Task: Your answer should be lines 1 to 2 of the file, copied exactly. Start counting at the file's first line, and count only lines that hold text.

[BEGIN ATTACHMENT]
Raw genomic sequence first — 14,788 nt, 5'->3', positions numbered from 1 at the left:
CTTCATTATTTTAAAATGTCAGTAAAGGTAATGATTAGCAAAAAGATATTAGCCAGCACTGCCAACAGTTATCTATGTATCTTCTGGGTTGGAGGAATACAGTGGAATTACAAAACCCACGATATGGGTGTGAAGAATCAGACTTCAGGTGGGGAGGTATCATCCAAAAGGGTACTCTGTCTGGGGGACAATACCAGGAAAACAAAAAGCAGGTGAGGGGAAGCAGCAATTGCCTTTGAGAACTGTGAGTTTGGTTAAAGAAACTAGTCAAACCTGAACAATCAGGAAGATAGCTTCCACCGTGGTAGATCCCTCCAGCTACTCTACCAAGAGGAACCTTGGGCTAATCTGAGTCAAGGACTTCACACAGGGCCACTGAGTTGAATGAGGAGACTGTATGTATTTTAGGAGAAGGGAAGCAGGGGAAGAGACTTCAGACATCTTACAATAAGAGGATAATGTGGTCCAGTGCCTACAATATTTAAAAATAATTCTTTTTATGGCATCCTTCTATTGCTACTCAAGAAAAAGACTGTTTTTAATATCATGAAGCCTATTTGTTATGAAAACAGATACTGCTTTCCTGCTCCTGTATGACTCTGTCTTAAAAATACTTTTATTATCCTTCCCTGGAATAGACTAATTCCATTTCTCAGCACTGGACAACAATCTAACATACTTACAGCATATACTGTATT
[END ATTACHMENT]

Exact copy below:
Raw genomic sequence first — 14,788 nt, 5'->3', positions numbered from 1 at the left:
CTTCATTATTTTAAAATGTCAGTAAAGGTAATGATTAGCAAAAAGATATTAGCCAGCACTGCCAACAGTTATCTATGTATCTTCTGGGTTGGAGGAATACAGTGGAATTACAAAACCCACGATATGGGTGTGAAGAATCAGACTTCAGGTGGGGAGGTATCATCCAAAAGGGTACTCTGTCTGGGGGACAATACCAGGAAAACAAAAAGCAGGTGAGGGGAAGCAGCAATTGCCTTTGAGAACTGTGAGTTTGGTTAAAGAAACTAGTCAAACCTGAACAATCAGGAAGATAGCTTCCACCGTGGTAGATCCCTCCAGCTACTCTACCAAGAGGAACCTTGGGCTAATCTGAGTCAAGGACTTCACACAGGGCCACTGAGTTGAATGAGGAGACTGTATGTATTTTAGGAGAAGGGAAGCAGGGGAAGAGACTTCAGACATCTTACAATAAGAGGATAATGTGGTCCAGTGCCTACAATATTTAAAAATAATTCTTTTTATGGCATCCTTCTATTGCTACTCAAGAAAAAGACTGTTTTTAATATCATGAAGCCTATTTGTTATGAAAACAGATACTGCTTTCCTGCTCCTGTATGACTCTGTCTTAAAAATACTTTTATTATCCTTCCCTGGAATAGACTAATTCCATTTCTCAGCACTGGACAACAATCTAACATACTTACAGCATATACTGTATT